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A New World Order has to be put in place to prevent violations of human rights and international law and to avoid the loss of lives and property worldwide. The experience should be able to guide our activities as history students. We cannot afford to allow someone to cause friction that will drag the World backward and into another war; there are works to do, goals to achieve, and economic battles to fight to make the World a unified entity for growth and development. The U.N.. has much to do to ensure peaceful co-existence, freedom of rights and privileges of all nations, and smaller nations’ territorial integrity to be preserved. Education, internal democracy, freedom of speech, and association must be guaranteed in all countries that will make all people equal before the law.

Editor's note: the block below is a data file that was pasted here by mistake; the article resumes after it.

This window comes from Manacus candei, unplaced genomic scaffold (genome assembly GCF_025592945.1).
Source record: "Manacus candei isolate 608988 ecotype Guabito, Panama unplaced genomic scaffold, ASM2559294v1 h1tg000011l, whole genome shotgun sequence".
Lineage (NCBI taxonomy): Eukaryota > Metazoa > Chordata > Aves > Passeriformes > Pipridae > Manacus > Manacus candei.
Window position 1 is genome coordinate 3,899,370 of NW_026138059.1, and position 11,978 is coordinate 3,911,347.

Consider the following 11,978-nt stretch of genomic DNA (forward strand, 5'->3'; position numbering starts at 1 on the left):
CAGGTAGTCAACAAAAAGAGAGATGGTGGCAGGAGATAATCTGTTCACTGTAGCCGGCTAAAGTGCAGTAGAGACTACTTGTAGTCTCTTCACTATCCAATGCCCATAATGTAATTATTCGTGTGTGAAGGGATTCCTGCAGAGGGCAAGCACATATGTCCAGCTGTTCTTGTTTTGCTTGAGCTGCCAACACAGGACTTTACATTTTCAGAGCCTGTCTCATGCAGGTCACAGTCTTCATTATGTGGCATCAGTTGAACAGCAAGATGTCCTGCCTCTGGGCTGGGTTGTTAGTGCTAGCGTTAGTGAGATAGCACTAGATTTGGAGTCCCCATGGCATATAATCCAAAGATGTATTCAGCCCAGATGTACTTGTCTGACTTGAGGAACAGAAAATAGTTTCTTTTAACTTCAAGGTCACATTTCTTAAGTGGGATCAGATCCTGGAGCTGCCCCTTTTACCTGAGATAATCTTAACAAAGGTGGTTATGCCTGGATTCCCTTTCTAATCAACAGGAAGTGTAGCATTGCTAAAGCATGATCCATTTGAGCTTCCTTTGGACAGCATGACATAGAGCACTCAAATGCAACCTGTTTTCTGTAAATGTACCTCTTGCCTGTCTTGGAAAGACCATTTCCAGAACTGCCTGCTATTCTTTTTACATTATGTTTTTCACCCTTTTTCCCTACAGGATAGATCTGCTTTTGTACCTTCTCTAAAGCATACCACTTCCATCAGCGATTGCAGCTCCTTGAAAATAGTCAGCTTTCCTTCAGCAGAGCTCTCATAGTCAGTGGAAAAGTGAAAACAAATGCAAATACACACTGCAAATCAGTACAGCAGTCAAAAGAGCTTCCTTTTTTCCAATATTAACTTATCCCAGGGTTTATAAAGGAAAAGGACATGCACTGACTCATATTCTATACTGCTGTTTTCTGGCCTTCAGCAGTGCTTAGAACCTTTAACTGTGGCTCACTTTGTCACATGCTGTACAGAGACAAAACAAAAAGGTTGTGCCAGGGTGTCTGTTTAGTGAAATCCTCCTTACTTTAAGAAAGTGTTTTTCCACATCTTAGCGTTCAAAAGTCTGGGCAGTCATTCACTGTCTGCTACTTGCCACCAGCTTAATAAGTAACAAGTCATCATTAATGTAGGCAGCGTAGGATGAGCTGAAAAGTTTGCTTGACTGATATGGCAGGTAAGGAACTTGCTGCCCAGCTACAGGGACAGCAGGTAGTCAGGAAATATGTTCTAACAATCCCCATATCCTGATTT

Warring states must come to a peaceful resolution under a New World Order. The influence of religious practice cannot be undermined in human methodology, but access to quality education can change people’s perceptions and thinking patterns. Therefore, international Institutions should act to prevent a breakdown of law and order instead of just being mediators during a crisis. If peace can be maintained, a situation can be prevented, and if the crisis is inevitable, peace can be enforced.